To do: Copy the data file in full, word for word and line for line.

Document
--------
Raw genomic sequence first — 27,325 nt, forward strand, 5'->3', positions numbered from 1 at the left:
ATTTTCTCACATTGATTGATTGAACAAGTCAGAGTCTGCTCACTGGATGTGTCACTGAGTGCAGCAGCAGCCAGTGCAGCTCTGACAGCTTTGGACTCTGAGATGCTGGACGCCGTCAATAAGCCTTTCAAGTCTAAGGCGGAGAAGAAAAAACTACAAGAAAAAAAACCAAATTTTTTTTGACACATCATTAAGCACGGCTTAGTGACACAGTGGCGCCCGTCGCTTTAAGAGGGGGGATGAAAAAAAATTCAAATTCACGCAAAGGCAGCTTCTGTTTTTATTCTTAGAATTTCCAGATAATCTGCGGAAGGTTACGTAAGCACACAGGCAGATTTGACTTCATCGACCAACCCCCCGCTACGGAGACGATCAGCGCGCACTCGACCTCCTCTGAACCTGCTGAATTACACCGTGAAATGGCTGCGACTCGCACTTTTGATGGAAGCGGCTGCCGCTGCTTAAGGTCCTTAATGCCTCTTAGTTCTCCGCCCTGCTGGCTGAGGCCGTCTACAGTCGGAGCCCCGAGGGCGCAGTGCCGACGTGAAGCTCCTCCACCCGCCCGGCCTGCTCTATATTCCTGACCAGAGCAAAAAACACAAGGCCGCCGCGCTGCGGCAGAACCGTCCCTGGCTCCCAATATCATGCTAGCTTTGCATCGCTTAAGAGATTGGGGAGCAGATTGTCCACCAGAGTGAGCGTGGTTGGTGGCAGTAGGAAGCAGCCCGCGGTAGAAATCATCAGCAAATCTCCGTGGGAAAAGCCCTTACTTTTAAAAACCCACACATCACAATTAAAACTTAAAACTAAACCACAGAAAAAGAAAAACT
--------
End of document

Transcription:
Raw genomic sequence first — 27,325 nt, forward strand, 5'->3', positions numbered from 1 at the left:
ATTTTCTCACATTGATTGATTGAACAAGTCAGAGTCTGCTCACTGGATGTGTCACTGAGTGCAGCAGCAGCCAGTGCAGCTCTGACAGCTTTGGACTCTGAGATGCTGGACGCCGTCAATAAGCCTTTCAAGTCTAAGGCGGAGAAGAAAAAACTACAAGAAAAAAAACCAAATTTTTTTTGACACATCATTAAGCACGGCTTAGTGACACAGTGGCGCCCGTCGCTTTAAGAGGGGGGATGAAAAAAAATTCAAATTCACGCAAAGGCAGCTTCTGTTTTTATTCTTAGAATTTCCAGATAATCTGCGGAAGGTTACGTAAGCACACAGGCAGATTTGACTTCATCGACCAACCCCCCGCTACGGAGACGATCAGCGCGCACTCGACCTCCTCTGAACCTGCTGAATTACACCGTGAAATGGCTGCGACTCGCACTTTTGATGGAAGCGGCTGCCGCTGCTTAAGGTCCTTAATGCCTCTTAGTTCTCCGCCCTGCTGGCTGAGGCCGTCTACAGTCGGAGCCCCGAGGGCGCAGTGCCGACGTGAAGCTCCTCCACCCGCCCGGCCTGCTCTATATTCCTGACCAGAGCAAAAAACACAAGGCCGCCGCGCTGCGGCAGAACCGTCCCTGGCTCCCAATATCATGCTAGCTTTGCATCGCTTAAGAGATTGGGGAGCAGATTGTCCACCAGAGTGAGCGTGGTTGGTGGCAGTAGGAAGCAGCCCGCGGTAGAAATCATCAGCAAATCTCCGTGGGAAAAGCCCTTACTTTTAAAAACCCACACATCACAATTAAAACTTAAAACTAAACCACAGAAAAAGAAAAACT